datastoreTLSSecretNameThe name of a Kubernetes secret containing a TLS secret to use when connecting to the datastore.string
spannerCredentialsThe name of a Kubernetes secret containing credentials for talking to Cloud Spanner. Typically, this would not be used, in favor of workload identity.string
extraPodLabelsA set of additional labels to add to the spicedb pods.string or map[string]string

All other flags are passed through to SpiceDB without any additional processing.

Global Config

The operator comes with a global config file baked into the image. This defines what the default is and what SpiceDB images are allowed (the operator will run any image as SpiceDB, but will warn if it is not in this list).

The file is located at /opt/operator/config.yaml in released images, and can be changed with the --config flag on the operator.

Example:

allowedImages:
- ghcr.io/authzed/spicedb
- authzed/spicedb
- quay.io/authzed/spicedb
allowedTags:
- v1.11.0
- v1.10.0
disableImageValidation: false
imageName: ghcr.io/authzed/spicedb
imageTag: v1.11.0

If disableImageValidation is true, then the operator will not warn if it is running an image outside the allowed list.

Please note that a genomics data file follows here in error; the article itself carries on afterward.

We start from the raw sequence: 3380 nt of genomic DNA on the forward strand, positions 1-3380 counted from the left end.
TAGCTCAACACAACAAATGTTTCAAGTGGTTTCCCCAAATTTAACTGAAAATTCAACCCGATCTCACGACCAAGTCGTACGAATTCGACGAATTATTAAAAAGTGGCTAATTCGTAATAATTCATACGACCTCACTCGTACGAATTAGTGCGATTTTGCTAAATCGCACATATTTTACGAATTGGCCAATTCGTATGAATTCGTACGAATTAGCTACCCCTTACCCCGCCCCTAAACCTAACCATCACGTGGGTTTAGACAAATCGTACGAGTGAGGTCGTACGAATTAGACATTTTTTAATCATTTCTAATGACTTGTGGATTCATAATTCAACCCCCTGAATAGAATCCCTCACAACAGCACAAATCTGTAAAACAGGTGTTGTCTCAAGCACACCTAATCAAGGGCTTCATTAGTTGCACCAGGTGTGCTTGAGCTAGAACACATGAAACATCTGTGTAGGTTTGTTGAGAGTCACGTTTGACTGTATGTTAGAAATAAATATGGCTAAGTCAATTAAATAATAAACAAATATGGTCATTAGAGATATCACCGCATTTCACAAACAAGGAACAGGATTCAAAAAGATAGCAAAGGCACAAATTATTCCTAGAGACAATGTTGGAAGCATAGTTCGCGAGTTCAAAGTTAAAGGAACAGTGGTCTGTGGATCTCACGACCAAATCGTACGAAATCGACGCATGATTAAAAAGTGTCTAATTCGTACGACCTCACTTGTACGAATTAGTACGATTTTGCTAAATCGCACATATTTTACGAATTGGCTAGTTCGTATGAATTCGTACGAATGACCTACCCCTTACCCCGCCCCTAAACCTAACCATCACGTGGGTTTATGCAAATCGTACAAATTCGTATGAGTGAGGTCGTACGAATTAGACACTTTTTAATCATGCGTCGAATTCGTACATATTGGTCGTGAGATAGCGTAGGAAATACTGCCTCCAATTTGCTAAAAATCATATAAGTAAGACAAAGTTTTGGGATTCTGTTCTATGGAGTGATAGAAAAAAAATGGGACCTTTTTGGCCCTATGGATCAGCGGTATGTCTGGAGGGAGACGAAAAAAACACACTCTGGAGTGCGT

Bootstrapping CRDs

The operator can optionally bootstrap CRDs on start up with --crds=true.

This is not generally recommended; it requires granting CRD create permission to the operator.

Static SpiceDBClusters

The operator can optionally take in a set of "static" SpiceDBClusters that it will create on startup, via --bootstrap-spicedbs. This argument is expected to be a file with a yaml list of SpiceDBCluster objects.

This is not generally recommended; it is primarily for CD of the operator itself.

Debug, Logs, Health, and Metrics

The operator serves a debug endpoint, health, and metrics from the same address, defined by --debug-addr (:8080 by default):